It takes two things for prayer to come to pass--a person and a word. Prayer involves right relationship between those two things. But we have lost that relationship. Involved as we are in many relationships, our relationship to words has become totally obscured. We do not think about words, although few things are as important for the life of the spirit as the right relationship to words. Words have become clichés, objects of absolute abuse. They have ceased to be commitments.
Abraham Joshua Heschel, The Insecurity of Freedom, with thanks to inward/outward
I often think that the relationship between word and prayer we find in prayers of repetition, whether the Cloud of Unknowing’s “sharp dart of longing love”, or the Jesus Prayer, the Hail Mary, or any other, is a cleansing one. Words used like this, as bare prayers, unencumbered with emotional baggage or conceptual complications, are as free from cliché and abuse as we can get, almost.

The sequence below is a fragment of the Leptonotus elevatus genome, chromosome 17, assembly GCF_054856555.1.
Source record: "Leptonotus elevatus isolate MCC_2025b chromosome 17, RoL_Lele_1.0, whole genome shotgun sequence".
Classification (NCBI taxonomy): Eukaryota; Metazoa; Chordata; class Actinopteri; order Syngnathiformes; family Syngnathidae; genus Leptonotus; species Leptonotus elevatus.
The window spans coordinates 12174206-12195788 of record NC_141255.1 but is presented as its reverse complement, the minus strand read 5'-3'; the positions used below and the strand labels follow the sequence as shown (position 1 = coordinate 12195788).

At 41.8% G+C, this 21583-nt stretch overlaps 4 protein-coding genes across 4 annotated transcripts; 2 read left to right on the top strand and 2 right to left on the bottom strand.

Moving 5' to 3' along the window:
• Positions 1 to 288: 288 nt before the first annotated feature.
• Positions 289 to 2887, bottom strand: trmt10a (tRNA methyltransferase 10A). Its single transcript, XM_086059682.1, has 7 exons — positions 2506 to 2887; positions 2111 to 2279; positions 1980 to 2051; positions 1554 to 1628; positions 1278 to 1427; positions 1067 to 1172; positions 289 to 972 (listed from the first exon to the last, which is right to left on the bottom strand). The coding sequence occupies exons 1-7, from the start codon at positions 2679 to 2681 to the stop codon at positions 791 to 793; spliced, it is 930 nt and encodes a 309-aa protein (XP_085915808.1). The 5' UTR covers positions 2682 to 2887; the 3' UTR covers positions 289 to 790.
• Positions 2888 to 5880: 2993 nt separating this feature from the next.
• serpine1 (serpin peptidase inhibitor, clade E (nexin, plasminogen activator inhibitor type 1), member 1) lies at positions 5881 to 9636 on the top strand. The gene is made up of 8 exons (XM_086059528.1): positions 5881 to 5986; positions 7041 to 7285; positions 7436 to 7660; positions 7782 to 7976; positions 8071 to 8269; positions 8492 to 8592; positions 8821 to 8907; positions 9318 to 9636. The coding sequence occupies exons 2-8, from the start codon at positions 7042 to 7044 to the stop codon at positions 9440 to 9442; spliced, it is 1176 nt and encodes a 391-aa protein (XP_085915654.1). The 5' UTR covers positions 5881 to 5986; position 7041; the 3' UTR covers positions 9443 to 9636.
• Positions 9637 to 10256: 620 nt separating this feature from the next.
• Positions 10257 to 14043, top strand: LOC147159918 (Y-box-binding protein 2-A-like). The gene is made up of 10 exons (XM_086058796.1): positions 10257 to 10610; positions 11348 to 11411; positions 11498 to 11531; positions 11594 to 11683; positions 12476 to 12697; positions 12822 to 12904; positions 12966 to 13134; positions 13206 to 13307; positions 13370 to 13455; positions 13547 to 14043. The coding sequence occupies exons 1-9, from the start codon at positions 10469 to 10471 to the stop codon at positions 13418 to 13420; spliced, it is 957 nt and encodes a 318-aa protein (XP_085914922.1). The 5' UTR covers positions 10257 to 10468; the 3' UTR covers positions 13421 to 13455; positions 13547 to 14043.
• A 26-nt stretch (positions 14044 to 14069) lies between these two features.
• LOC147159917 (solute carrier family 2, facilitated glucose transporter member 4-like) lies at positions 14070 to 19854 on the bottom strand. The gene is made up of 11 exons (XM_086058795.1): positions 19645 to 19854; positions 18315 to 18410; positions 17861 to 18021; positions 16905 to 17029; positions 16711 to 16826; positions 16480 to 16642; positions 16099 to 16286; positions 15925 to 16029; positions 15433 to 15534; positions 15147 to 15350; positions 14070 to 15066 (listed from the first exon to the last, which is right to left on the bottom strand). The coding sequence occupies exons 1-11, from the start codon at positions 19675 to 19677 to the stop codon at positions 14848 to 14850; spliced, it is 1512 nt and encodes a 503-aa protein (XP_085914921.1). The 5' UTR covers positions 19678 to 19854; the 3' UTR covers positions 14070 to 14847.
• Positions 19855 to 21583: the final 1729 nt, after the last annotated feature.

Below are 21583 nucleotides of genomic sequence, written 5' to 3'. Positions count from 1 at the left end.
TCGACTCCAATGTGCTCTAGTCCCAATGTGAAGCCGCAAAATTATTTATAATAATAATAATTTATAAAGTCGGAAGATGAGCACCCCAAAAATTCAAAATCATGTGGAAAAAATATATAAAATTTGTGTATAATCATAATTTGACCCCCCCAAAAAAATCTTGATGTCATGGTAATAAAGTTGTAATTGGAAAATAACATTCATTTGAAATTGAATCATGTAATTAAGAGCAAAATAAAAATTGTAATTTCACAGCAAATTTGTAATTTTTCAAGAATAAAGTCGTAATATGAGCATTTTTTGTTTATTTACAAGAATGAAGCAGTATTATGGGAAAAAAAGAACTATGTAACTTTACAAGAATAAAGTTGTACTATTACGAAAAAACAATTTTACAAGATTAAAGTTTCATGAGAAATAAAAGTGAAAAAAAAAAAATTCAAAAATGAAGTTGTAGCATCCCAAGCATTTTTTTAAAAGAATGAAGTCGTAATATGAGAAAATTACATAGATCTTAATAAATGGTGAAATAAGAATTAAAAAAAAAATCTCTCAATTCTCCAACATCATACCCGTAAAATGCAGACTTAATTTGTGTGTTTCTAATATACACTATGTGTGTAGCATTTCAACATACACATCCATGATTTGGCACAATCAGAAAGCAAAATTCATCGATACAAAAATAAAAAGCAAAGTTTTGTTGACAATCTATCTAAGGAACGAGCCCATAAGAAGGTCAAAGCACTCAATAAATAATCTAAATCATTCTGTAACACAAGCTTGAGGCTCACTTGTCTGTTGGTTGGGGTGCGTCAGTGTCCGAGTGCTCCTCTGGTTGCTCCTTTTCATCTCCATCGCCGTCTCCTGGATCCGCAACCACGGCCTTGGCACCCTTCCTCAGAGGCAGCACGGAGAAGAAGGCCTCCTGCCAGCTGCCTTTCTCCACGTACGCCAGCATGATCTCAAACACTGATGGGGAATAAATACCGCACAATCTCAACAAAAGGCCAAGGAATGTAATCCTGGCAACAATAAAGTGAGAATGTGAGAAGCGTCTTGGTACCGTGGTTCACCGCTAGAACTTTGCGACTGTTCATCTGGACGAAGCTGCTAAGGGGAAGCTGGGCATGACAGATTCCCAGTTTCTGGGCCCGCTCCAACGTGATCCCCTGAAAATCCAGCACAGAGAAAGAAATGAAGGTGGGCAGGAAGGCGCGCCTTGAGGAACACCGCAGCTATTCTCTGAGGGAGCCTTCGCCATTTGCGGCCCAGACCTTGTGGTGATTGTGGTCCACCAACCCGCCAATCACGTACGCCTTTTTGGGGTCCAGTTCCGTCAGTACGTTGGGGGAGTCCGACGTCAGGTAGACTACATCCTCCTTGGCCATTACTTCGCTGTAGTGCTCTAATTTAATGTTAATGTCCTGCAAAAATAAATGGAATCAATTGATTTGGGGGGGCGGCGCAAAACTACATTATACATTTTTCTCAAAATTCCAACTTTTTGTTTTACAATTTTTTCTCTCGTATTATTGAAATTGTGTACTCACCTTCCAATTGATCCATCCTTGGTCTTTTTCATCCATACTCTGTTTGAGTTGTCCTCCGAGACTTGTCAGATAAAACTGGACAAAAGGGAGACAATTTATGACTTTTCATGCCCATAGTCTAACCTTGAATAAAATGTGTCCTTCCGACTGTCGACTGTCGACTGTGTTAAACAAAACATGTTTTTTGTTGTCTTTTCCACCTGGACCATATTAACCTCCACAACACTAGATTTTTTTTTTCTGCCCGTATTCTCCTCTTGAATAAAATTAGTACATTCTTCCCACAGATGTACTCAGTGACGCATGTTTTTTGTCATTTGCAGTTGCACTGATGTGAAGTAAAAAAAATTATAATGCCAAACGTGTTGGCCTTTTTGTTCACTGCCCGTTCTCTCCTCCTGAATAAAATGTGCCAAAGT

Holding to this discipline, allowing the words to be merely what they are, a plain approach to God in God’s own terms, is perhaps the closest we can come to Heschel’s “right relationship”. We are not trying to achieve anything here; we are letting God do that, merely “being with God, putting ourselves in his presence, being hungry and thirsty for him, wanting him, letting heart and mind move towards him; with the needs of the world on our heart…” (Michael Ramsey)